What are the drugs of choice when treating hypertension in pregnant patients?
What is DR. C BRAVADO and what is it used for?
- OBGYN patients in the first 20 mins of contact
- DR - determine risks
- C - contractions
- BR - baseline rate
- A - accelerations
- VA - variability
- D - decelerations
- O- overall impression and treatment plan
What are some common causes of fetal tachycardia?
- Maternal fever - most common
- Methamphetamine use
- Sympathomimetic use
What is the goal DBP in PIH and Pre-Eclampsia?
What medication should not be administered to insulin-dependent diabetic mothers?
Terbutaline - transient hyperglycemic response
What is HELLP syndrome?
- ELevated liver enzymes
- Low Platelet ccount
What are three factors that assist in confirming SROM?
- Positive pooling in vaginal vault with speculum exam
- Nitrazine paper
- Positive ferning
What is macrosomia?
Large baby for gestational age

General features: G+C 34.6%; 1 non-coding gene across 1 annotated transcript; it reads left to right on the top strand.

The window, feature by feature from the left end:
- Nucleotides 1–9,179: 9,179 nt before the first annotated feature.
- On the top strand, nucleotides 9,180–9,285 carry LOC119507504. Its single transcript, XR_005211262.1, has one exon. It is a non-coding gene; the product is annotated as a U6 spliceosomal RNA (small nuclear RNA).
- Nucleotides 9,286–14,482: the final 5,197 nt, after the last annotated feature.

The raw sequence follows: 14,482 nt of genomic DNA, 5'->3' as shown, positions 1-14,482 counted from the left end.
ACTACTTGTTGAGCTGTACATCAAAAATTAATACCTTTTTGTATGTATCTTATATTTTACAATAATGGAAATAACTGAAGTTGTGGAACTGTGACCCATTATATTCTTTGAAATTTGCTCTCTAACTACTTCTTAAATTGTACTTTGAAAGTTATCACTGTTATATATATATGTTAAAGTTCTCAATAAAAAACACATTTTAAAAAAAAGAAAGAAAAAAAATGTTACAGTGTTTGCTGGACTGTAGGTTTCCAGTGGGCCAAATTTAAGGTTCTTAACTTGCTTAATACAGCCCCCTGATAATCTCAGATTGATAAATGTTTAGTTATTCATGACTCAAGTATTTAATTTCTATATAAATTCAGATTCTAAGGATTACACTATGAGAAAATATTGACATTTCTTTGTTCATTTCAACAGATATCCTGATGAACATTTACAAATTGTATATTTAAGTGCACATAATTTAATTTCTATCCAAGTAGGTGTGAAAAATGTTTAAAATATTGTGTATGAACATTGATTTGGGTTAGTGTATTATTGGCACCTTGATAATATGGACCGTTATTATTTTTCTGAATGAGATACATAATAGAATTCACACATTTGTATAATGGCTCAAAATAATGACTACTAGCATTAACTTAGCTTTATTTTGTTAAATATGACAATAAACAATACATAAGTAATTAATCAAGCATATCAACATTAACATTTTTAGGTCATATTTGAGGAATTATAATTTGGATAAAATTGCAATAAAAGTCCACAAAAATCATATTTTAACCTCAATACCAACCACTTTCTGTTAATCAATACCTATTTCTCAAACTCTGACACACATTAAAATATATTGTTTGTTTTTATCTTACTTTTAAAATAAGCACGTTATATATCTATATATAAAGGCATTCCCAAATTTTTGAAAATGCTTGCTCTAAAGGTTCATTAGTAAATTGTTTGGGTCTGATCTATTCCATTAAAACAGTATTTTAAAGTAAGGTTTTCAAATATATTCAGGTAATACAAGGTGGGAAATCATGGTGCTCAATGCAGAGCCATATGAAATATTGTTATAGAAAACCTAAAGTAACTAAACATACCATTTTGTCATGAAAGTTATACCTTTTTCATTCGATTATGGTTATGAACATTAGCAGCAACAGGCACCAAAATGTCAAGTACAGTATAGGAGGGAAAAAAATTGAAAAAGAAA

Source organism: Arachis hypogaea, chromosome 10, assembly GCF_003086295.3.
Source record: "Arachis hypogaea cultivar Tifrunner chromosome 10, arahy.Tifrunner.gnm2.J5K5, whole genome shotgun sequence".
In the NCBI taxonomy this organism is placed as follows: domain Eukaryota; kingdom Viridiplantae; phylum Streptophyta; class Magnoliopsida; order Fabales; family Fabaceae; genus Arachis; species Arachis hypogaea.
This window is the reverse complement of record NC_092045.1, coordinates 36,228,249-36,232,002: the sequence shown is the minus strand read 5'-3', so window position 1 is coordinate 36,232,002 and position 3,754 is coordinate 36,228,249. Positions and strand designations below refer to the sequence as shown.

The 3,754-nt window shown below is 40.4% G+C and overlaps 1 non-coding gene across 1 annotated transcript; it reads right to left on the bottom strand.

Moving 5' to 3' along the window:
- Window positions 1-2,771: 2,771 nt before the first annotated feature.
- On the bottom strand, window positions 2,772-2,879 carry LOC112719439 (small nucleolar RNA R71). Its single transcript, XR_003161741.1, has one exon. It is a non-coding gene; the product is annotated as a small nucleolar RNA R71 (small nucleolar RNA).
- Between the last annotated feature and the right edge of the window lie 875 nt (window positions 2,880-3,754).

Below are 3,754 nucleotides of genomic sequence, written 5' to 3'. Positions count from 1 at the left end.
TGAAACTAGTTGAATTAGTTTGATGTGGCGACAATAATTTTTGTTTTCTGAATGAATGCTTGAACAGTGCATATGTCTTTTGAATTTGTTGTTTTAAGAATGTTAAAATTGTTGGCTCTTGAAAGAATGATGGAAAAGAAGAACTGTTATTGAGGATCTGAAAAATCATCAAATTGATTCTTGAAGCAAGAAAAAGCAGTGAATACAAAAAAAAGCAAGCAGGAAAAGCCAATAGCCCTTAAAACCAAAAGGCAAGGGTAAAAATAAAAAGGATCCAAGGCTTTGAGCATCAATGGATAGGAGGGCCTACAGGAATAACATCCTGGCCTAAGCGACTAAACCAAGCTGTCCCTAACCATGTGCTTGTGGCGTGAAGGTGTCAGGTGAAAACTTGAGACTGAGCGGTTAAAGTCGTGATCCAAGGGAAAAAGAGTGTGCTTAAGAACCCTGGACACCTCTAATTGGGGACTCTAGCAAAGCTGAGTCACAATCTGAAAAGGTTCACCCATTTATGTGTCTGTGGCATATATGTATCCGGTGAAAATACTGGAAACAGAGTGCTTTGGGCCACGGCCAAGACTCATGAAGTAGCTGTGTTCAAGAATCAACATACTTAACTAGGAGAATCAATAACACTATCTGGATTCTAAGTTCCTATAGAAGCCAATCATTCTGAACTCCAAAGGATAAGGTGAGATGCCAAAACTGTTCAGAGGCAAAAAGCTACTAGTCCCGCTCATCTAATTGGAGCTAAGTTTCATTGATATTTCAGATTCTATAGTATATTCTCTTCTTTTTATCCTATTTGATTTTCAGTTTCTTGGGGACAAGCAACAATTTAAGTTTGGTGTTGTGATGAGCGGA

What is Chadwick's sign?
- Darkening of cervix, vagina, and vulva
- Indicates pregnancy
What defines PPH post partum hemorrhage?
- Decrease in/absent uterine tone
- Vaginal bleeding >500 cc/24 hrs
What is the treatment of PPH?
- Shock treatment and rapid transport
- Infusion of oxytocics (only after placenta delivered)
- Bimanual compression of uterus maintained for 2-5 mins
What are some causes of uterine inversion?
- Inappropriate fundal pressure
- Excessive traction on umbilical cord
- Mass in the vagina
- Uterine atony
What is the treatment for uterine inversion?
- Treat for shock and rapid transport
- Manual replacement of the uterus
- Oxytocics should follow replacement of uterus
What is the formula for ETT depth in neonates?
6 + weight in kg = cm at the gums
What is the most common cause of neonatal seizure?